Insisting that he will continue as U.S. secretary of state for another term, Mike Pompeo announced that he will be heading to the Middle East, Turkey and Georgia to visit key American allies to discuss U.S. President Donald Trump’s “historic efforts to forge peace and cooperation throughout the Middle East.”
Pompeo will be visiting Jerusalem, Saudi Arabia, the United Arab Emirates and Qatar, and he will be the first secretary of state since John Kerry to visit the country of Georgia.
Israel and Gulf Arabs have enjoyed warm relations with the United States, primarily based on a shared hostility with Iran. Pompeo is expected to discuss increasing pressure on Iran in the next two months.
Pompeo also banished any expectations of awkwardness as he meets with these countries, even though he seems to be representing a lame-duck administration.
Shocking reporters Pompeo said at a news conference Tuesday, “There will be a smooth transition to a second Trump administration.” He continued, “The world should have every confidence that the transition necessary to make sure that the State Department is functional today… with the president who is in office on Jan. 20 (the date of the presidential inauguration) a minute after noon will be successful.”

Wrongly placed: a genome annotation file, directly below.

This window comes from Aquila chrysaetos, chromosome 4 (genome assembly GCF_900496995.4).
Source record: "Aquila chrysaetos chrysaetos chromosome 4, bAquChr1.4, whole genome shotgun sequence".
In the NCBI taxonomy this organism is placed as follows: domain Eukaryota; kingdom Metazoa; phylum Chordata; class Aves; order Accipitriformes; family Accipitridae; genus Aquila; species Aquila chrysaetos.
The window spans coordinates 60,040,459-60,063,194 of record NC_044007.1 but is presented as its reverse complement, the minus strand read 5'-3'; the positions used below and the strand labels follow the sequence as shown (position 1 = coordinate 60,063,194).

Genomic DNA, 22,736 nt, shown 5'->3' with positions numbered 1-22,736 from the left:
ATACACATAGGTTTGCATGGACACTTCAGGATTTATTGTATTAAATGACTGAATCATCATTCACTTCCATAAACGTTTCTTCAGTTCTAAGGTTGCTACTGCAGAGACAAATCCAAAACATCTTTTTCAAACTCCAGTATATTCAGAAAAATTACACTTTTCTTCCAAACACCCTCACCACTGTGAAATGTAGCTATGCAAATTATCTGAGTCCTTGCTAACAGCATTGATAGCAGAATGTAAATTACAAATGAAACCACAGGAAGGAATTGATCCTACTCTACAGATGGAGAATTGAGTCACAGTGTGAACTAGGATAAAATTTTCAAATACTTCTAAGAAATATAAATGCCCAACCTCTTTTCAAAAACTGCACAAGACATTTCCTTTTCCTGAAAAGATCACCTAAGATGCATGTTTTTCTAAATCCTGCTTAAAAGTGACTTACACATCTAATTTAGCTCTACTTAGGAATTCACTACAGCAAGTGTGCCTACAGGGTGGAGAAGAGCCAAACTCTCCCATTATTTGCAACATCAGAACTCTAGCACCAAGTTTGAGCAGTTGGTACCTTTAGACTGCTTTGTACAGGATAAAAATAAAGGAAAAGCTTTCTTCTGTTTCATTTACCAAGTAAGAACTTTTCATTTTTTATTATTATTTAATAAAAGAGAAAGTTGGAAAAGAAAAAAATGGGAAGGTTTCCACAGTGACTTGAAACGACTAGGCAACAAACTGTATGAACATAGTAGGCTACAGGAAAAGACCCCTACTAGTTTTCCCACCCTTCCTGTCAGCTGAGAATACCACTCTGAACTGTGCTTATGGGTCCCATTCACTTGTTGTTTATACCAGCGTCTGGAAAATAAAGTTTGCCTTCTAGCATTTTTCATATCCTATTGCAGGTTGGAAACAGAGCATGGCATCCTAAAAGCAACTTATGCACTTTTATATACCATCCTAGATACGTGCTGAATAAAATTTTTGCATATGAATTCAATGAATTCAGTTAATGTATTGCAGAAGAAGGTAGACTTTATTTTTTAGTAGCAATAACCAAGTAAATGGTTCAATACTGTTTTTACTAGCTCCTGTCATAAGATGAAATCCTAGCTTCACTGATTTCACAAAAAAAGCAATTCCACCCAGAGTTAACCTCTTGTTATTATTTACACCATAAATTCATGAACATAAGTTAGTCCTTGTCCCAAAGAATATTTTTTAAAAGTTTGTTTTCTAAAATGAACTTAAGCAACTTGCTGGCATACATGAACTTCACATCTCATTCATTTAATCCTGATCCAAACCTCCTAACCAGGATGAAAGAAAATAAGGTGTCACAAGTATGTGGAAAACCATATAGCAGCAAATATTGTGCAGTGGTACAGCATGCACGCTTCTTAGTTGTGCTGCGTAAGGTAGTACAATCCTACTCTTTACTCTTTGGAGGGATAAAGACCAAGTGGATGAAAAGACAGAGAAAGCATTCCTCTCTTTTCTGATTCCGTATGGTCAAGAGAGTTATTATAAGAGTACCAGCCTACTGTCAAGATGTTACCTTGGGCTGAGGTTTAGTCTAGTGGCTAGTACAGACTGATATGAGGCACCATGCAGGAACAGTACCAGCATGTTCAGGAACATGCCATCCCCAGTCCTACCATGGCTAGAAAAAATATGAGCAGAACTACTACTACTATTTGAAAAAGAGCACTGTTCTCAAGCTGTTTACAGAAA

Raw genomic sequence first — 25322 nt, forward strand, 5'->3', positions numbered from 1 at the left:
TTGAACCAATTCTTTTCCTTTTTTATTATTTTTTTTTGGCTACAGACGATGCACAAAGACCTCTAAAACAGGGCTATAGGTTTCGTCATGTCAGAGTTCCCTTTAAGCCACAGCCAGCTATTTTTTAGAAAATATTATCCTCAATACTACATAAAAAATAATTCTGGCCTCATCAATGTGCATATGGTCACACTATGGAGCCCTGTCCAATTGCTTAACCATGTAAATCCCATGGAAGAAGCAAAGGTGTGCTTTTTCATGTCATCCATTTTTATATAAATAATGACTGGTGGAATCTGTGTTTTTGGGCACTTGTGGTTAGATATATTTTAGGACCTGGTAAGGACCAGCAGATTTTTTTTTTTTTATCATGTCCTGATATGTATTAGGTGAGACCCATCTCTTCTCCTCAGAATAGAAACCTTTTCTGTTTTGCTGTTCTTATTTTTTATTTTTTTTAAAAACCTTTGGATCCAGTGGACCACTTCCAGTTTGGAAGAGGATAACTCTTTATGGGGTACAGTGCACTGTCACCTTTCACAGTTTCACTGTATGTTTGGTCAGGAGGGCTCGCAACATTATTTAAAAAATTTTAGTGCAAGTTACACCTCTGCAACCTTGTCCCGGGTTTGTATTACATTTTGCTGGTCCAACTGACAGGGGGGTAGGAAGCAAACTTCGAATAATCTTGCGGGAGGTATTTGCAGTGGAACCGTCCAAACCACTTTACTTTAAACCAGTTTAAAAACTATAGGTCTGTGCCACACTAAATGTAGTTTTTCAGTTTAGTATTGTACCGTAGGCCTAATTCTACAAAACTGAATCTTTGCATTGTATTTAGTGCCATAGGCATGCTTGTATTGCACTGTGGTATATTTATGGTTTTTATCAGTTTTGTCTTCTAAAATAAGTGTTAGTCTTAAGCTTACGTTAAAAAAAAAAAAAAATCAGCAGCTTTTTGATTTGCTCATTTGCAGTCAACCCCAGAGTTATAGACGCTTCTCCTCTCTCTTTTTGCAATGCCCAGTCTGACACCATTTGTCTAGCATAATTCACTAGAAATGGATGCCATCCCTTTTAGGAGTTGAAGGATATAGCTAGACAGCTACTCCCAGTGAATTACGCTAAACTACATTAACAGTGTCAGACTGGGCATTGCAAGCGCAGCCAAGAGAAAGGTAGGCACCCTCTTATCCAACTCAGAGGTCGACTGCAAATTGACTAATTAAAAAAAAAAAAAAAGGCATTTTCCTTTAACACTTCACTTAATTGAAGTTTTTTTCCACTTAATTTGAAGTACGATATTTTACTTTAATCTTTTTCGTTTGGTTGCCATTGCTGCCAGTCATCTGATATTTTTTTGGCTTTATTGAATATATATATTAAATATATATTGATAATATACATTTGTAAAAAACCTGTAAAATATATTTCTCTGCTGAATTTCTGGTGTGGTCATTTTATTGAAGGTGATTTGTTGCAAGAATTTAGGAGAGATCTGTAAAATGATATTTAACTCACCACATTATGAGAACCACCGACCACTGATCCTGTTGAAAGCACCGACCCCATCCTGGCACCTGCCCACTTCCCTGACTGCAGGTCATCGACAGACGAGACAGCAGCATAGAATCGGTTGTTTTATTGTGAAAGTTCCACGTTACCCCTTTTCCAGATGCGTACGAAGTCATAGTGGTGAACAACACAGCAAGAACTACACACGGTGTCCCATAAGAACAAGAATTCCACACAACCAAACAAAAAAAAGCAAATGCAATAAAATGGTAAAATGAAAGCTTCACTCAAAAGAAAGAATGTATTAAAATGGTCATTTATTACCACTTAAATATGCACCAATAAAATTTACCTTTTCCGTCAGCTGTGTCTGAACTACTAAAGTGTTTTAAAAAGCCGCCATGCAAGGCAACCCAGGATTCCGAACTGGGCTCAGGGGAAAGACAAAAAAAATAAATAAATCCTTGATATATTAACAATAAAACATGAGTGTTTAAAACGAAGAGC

Interestingly, Prime Minister Benjamin Netanyahu and Saudi Crown Prince Mohammed bin Salman were slow to congratulate Biden and Turkish President Recep Tayyip Erdogan has yet to do so.
Israel, meanwhile, is planning to send its first delegation to Sudan next week for official talks between the two countries on the third normalization deal brokered by the Trump administration between Israel and a Muslim nation in the last three months.
The normalization deal came after Trump removed Sudan from the list of state sponsors of terrorism. Two days after the deal was announced, Israel announced it was sending $5 million worth of wheat to Sudan to help with the economic crisis.
Sudan also began allowing Israeli planes to fly over its airspace. The first Israeli commercial flight passed over Sudanese airspace this week. The plane flew to Uganda in order to bring a delegation from there to Israel for an agricultural project. The five-hour flight saves a half hour thanks to the use of Sudanese airspace.